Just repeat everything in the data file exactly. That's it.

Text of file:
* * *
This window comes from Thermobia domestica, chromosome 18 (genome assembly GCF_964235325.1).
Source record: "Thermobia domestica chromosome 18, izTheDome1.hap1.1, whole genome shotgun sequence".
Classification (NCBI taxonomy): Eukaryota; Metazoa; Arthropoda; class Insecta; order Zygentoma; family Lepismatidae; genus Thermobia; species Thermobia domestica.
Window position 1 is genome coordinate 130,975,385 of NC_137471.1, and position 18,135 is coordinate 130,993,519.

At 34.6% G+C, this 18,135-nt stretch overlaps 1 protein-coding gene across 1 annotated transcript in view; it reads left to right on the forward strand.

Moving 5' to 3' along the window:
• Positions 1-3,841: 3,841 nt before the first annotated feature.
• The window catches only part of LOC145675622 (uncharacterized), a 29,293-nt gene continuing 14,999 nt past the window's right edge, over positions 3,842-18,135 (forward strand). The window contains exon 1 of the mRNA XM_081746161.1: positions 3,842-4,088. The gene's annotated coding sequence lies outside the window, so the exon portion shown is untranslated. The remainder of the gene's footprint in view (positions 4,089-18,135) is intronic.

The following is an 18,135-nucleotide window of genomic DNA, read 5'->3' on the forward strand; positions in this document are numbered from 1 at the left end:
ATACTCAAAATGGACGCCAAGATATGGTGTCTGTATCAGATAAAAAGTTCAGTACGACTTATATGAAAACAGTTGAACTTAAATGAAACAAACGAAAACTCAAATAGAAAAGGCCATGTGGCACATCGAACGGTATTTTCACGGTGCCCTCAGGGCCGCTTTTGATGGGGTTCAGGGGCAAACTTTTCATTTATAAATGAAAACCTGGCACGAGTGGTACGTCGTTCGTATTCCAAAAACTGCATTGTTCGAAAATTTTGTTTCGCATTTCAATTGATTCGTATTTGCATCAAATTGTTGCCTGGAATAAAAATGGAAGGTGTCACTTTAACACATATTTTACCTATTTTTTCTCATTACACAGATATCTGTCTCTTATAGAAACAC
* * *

This window comes from Thermobia domestica, chromosome 18 (genome assembly GCF_964235325.1).
Source record: "Thermobia domestica chromosome 18, izTheDome1.hap1.1, whole genome shotgun sequence".
Classification (NCBI taxonomy): Eukaryota; Metazoa; Arthropoda; class Insecta; order Zygentoma; family Lepismatidae; genus Thermobia; species Thermobia domestica.
Window position 1 is genome coordinate 130,975,385 of NC_137471.1, and position 18,135 is coordinate 130,993,519.

At 34.6% G+C, this 18,135-nt stretch overlaps 1 protein-coding gene across 1 annotated transcript in view; it reads left to right on the forward strand.

Moving 5' to 3' along the window:
• Positions 1-3,841: 3,841 nt before the first annotated feature.
• The window catches only part of LOC145675622 (uncharacterized), a 29,293-nt gene continuing 14,999 nt past the window's right edge, over positions 3,842-18,135 (forward strand). The window contains exon 1 of the mRNA XM_081746161.1: positions 3,842-4,088. The gene's annotated coding sequence lies outside the window, so the exon portion shown is untranslated. The remainder of the gene's footprint in view (positions 4,089-18,135) is intronic.

The following is an 18,135-nucleotide window of genomic DNA, read 5'->3' on the forward strand; positions in this document are numbered from 1 at the left end:
ATACTCAAAATGGACGCCAAGATATGGTGTCTGTATCAGATAAAAAGTTCAGTACGACTTATATGAAAACAGTTGAACTTAAATGAAACAAACGAAAACTCAAATAGAAAAGGCCATGTGGCACATCGAACGGTATTTTCACGGTGCCCTCAGGGCCGCTTTTGATGGGGTTCAGGGGCAAACTTTTCATTTATAAATGAAAACCTGGCACGAGTGGTACGTCGTTCGTATTCCAAAAACTGCATTGTTCGAAAATTTTGTTTCGCATTTCAATTGATTCGTATTTGCATCAAATTGTTGCCTGGAATAAAAATGGAAGGTGTCACTTTAACACATATTTTACCTATTTTTTCTCATTACACAGATATCTGTCTCTTATAGAAACAC